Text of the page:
We are exceedingly fortunate to have the a new relationship here at Forum Blue and Gold with the greatest center to ever play the game — the six time NBA champion, six time MVP, leading scorer in the history of the game Kareem Abdul Jabbar. A great player, more importantly a great person who has lived (and is living) a rich and full life, a man who brings thoughtfulness to whatever he does. No enough of those kind of people in the world. Plus he’s a huge jazz fan, always a plus in my book.
You need to visit his Web site, where he talks everything from basketball to Michael Jackson. Most athlete web sites are little more than PR vehicles, rarely to you get genuine thoughts and an understanding of the man. This is real.
We will be asking the living legend a couple questions regularly around here, and this is the first installment:
How has the role of center changed in the NBA from when you played to now? How has that manifested working with Andrew Bynum?
KAJ ANSWERS: The role of the center has not changed at all but people feel that it has because there are so few centers playing the game effectively but the requirements have remained the same. I try to give Andrew a clear understanding of what he can do to help his team win basketball games.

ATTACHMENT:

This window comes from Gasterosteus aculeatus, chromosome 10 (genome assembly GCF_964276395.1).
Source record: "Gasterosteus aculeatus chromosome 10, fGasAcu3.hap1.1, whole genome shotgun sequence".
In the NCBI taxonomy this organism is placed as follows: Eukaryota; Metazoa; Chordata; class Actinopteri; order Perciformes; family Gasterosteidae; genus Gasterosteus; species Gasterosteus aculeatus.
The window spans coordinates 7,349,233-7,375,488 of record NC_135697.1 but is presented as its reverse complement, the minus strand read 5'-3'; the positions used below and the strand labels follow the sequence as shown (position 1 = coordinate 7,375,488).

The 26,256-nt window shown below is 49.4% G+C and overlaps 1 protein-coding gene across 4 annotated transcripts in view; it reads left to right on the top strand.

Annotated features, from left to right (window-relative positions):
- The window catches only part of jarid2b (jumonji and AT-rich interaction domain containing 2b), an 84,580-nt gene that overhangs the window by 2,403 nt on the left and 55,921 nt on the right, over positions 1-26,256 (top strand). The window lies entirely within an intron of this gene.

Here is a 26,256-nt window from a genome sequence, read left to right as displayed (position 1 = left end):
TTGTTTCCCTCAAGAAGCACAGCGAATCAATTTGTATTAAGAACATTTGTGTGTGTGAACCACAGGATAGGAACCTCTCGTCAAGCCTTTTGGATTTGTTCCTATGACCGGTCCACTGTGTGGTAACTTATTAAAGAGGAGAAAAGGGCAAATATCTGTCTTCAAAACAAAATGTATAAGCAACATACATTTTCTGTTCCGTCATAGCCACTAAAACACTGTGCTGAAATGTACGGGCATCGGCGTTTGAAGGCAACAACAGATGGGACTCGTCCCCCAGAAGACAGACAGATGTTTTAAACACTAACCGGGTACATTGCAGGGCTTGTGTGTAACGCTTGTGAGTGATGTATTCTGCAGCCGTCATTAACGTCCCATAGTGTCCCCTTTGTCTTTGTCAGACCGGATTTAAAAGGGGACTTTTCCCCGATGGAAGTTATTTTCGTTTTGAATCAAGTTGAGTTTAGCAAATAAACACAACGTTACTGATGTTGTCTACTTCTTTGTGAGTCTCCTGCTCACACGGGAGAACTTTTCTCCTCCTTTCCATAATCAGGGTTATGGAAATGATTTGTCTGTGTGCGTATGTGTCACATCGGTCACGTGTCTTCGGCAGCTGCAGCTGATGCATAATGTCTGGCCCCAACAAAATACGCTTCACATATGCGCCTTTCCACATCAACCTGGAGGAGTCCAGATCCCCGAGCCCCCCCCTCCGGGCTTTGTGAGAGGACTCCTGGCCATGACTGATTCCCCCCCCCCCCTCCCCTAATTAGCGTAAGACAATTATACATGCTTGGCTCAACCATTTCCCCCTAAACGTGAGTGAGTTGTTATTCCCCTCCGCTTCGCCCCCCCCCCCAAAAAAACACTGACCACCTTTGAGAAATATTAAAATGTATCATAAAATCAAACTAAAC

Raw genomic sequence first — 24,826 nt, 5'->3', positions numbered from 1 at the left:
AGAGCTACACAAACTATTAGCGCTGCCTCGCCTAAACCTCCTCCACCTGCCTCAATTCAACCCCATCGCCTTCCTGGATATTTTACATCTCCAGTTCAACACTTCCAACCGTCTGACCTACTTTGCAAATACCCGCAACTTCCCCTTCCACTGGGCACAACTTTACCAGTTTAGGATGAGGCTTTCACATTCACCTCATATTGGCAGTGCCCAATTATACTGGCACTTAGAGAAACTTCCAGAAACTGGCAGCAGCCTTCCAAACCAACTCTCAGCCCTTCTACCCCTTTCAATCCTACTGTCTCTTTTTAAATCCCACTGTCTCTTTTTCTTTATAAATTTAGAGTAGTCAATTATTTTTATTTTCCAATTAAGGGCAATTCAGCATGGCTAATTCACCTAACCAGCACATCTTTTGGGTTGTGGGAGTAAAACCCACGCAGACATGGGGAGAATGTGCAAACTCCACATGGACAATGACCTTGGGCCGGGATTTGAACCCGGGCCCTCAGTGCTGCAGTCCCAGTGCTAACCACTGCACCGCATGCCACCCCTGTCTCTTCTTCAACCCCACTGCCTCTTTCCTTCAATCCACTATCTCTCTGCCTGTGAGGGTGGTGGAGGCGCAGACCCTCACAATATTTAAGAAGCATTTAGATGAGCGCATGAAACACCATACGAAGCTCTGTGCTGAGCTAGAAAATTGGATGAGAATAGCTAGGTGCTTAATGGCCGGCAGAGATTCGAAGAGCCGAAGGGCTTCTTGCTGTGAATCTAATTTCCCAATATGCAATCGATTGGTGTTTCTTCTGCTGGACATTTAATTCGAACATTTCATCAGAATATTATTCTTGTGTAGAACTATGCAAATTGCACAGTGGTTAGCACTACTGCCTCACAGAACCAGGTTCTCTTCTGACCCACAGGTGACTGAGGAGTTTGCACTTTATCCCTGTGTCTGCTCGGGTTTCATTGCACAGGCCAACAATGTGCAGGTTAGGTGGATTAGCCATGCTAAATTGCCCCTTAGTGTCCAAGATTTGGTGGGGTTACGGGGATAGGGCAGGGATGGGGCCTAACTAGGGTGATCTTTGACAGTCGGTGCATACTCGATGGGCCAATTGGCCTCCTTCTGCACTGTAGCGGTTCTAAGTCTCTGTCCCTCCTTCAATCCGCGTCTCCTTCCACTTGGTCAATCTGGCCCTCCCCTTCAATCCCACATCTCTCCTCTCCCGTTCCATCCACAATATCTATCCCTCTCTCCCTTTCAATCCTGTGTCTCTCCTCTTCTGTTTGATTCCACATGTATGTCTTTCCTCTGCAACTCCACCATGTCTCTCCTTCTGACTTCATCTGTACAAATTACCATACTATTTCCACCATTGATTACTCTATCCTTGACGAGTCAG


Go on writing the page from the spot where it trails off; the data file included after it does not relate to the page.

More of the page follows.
You have had a friendship with Red Auerbach, were coached by John Wooden and have watched Phil Jackson up close — maybe the three greatest coaches the game has ever seen. Can you compare and contrast them, and say what similar traits they shared?
KAJ: Its impossible to contrast them because they have all played in different eras of the game. Coach Auerbach coached when the NBA had only had 8 teams. Coach Wooden coached at the University level and Coach Jackson coached in the modern NBA which has 30 teams, so each area required different management skills. I don’t think they had much in common because the needs of their jobs were different in each case.
I hate to add a little free agent note to the bottom of the post, but this the season. Good signing by the Lakers to bring back Shannon Brown and his potential — two years at $4.2 million, with a player option for the second year. I don’t know if he is the long term answer at PG, but after last season he deserves a chance to see.
Most importantly, this is a guy who does what we fans seem to always call for — he took less money to play here. One thing in today’s age of free agency we rarely see is person who is puts wanting to play for a specific team ahead of money. I am comfortable with the deal, it is a little less than market value and if he has a great year and opts out to get a payday, well, he will have earned it. Not going to begrudge a man his money.